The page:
We followed him through the arched gateway into a world gone amok with color and scent. No soil was visible beneath the onslaught of growing things.

    I nearly tripped over the root of a giant sunflower standing sentry inside the gate. The flower head was bigger than my head – and far above it.

    “That’s also called a Jerusalem artichoke,” Glen said when he noticed me staring up in wonder. He held out his hand. “I’m Glen. Welcome to my home.”

    With an effort, I shifted my focus to the man in front of me. “I’m Lisa,” I said. My friend echoed the introduction.

    Glen smiled again. “I’m glad you found my garden. Let me show you more of it.”

    We followed him eagerly, ducking to avoid vines laden with thick, long beans. They were English runner beans, Glen said, much sweeter than the beans we knew. He neatly snapped off several of them and handed each of us a small bouquet. We discovered that he was right – whether it was the variety of bean or Glen’s green thumb, they were the sweetest, crispest beans we’d ever tasted.

    His entire garden tasted marvelous, in fact. He insisted we try the ripe plums, the deep-garnet raspberries, the crunchy pears, the tomatoes heavy with juice. He showed us how he protected the root vegetables during the winter so that he could still have a harvest. “Carrots, onions, potatoes, turnips – I can pull them up in February to make a stew,” he said. “In fact, I get so much out of my garden year-round that I donate baskets of produce to the local soup kitchen every week.”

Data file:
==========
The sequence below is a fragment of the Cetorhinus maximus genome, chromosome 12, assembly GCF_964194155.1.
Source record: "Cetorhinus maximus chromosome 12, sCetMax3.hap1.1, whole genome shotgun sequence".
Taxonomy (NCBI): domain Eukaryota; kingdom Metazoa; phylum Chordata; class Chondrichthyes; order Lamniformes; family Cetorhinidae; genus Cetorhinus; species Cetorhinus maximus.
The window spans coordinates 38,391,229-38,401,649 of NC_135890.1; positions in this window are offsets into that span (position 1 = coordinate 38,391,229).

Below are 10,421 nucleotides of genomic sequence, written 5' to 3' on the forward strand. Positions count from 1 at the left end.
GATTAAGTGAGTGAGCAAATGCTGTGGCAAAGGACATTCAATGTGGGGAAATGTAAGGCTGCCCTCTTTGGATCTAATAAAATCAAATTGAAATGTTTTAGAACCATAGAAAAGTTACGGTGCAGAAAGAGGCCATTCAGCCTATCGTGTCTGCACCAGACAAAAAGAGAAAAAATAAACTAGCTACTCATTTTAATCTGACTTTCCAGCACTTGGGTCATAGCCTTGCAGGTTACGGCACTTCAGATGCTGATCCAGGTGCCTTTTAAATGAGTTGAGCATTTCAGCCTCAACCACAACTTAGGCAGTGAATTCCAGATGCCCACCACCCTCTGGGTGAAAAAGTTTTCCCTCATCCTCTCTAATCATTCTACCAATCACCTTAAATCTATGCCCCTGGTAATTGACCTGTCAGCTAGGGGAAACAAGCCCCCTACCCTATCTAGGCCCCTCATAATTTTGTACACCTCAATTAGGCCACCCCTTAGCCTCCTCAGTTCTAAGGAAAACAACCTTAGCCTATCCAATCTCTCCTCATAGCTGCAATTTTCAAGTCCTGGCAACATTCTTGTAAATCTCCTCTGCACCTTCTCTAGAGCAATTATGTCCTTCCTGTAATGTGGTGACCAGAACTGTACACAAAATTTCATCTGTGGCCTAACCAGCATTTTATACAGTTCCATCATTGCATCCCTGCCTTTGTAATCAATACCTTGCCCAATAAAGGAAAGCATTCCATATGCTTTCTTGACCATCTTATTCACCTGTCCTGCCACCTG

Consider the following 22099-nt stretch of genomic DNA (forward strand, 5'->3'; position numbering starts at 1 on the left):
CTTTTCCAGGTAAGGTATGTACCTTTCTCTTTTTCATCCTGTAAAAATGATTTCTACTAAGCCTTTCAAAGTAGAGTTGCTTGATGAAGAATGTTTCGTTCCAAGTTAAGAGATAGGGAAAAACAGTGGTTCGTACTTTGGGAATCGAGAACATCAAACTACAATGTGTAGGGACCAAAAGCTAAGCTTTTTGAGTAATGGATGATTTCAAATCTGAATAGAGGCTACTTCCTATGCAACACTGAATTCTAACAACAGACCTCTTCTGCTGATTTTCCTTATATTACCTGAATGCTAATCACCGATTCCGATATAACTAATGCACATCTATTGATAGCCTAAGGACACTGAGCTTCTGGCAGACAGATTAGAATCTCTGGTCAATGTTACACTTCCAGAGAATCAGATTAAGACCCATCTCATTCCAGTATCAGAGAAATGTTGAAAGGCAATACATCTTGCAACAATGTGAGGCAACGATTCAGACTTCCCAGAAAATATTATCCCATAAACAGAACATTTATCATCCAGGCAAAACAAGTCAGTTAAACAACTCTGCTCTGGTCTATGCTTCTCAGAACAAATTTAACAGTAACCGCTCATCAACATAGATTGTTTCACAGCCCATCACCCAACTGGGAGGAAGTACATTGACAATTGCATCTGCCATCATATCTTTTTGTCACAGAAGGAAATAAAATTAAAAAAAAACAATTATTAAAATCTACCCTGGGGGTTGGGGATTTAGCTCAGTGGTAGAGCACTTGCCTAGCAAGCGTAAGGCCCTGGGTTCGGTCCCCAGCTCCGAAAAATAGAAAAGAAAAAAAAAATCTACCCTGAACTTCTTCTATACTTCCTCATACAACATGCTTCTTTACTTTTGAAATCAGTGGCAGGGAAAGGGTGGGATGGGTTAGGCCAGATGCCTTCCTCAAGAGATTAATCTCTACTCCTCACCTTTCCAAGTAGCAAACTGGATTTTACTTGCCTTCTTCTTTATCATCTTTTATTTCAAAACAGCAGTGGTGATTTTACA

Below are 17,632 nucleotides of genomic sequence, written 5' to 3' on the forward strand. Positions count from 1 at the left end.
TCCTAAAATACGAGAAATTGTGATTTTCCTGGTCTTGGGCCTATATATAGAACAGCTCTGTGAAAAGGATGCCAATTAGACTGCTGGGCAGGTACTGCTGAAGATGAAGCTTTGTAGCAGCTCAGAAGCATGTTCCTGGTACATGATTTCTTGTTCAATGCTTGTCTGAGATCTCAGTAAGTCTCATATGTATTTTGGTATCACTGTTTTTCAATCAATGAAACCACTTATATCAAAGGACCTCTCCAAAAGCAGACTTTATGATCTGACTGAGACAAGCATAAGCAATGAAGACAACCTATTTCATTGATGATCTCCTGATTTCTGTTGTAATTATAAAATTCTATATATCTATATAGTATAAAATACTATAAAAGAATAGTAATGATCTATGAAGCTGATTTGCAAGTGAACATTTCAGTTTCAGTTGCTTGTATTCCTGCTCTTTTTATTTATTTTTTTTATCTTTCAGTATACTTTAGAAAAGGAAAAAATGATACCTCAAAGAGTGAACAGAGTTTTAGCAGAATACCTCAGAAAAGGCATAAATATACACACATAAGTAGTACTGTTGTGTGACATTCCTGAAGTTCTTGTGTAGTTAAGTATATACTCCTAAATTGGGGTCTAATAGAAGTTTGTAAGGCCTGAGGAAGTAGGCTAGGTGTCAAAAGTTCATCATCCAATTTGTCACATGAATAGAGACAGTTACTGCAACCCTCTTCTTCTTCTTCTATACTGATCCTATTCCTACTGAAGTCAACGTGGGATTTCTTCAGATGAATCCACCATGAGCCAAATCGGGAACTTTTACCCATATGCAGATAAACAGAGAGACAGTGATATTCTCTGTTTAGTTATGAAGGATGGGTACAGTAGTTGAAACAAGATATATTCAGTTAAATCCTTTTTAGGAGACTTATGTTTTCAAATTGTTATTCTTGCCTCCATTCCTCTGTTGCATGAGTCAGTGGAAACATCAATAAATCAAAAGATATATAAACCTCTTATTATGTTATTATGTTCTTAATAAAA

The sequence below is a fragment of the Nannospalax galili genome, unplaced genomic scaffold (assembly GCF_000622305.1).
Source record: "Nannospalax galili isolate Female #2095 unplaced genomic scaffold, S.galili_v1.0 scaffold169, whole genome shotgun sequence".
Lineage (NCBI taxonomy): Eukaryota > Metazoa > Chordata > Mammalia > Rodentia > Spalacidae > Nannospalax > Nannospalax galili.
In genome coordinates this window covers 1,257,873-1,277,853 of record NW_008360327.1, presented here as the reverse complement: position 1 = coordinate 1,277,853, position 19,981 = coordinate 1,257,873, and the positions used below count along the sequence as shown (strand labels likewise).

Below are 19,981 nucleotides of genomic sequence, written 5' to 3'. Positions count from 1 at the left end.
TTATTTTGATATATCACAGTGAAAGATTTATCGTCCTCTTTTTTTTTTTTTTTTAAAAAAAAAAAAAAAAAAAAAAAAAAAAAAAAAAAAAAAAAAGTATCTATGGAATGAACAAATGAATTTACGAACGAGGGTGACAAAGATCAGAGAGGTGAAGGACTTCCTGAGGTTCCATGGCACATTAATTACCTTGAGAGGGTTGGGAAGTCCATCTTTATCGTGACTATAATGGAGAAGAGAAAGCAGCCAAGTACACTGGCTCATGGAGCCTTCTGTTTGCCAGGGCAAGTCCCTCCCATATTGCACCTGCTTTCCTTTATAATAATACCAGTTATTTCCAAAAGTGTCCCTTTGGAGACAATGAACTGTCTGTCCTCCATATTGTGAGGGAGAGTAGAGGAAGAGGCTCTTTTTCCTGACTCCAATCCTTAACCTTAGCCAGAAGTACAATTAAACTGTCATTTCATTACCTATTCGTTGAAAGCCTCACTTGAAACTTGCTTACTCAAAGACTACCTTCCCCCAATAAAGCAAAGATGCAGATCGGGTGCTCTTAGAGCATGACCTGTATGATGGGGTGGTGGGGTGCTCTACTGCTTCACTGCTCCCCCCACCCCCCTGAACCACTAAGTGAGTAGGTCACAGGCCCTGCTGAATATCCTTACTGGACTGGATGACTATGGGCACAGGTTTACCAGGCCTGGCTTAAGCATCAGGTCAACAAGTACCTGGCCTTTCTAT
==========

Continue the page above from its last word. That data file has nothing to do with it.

We went into the trailer. Jars of homemade wine stood on the shelves; herbs grew in window boxes, some perched atop haphazard stacks of books. Everywhere we looked there was something green or something printed. The tiny bedroom was stuffed ceiling-to-floor with books. I was about to ask where he slept, but then I noticed the nest of blankets piled in a corner of the living room. There was no television, no radio, nothing electronic – just plants and books. I realized that for all his food wealth, Glen didn’t have much in his bank account.

    There was a faded picture of a woman and child near the blankets. It was his family, he said, when he saw us looking at it. He told us that his daughter had passed away in an accident, and that his wife had left him shortly after that, sick with a grief that couldn’t be cured. For a brief moment, his eyes turned black.

    “I could have ended up that way, too,” he said, “but I have my garden, and that’s enough to make me happy.” Radiance crept back into his lined face.

    By the time we left Glen’s garden, our hearts were as full as our hands – Glen insisted that we take armloads of cabbages and apples and strawberries and everything that was pluckable…which is to say, more than we could carry. My friend wanted to object, I could tell – he had also noticed Glen’s lack of material goods – but it was clear that giving away what little he had made Glen happier than having more things.

    That night, our table heaped high with gifts from Glen’s garden, we feasted like kings.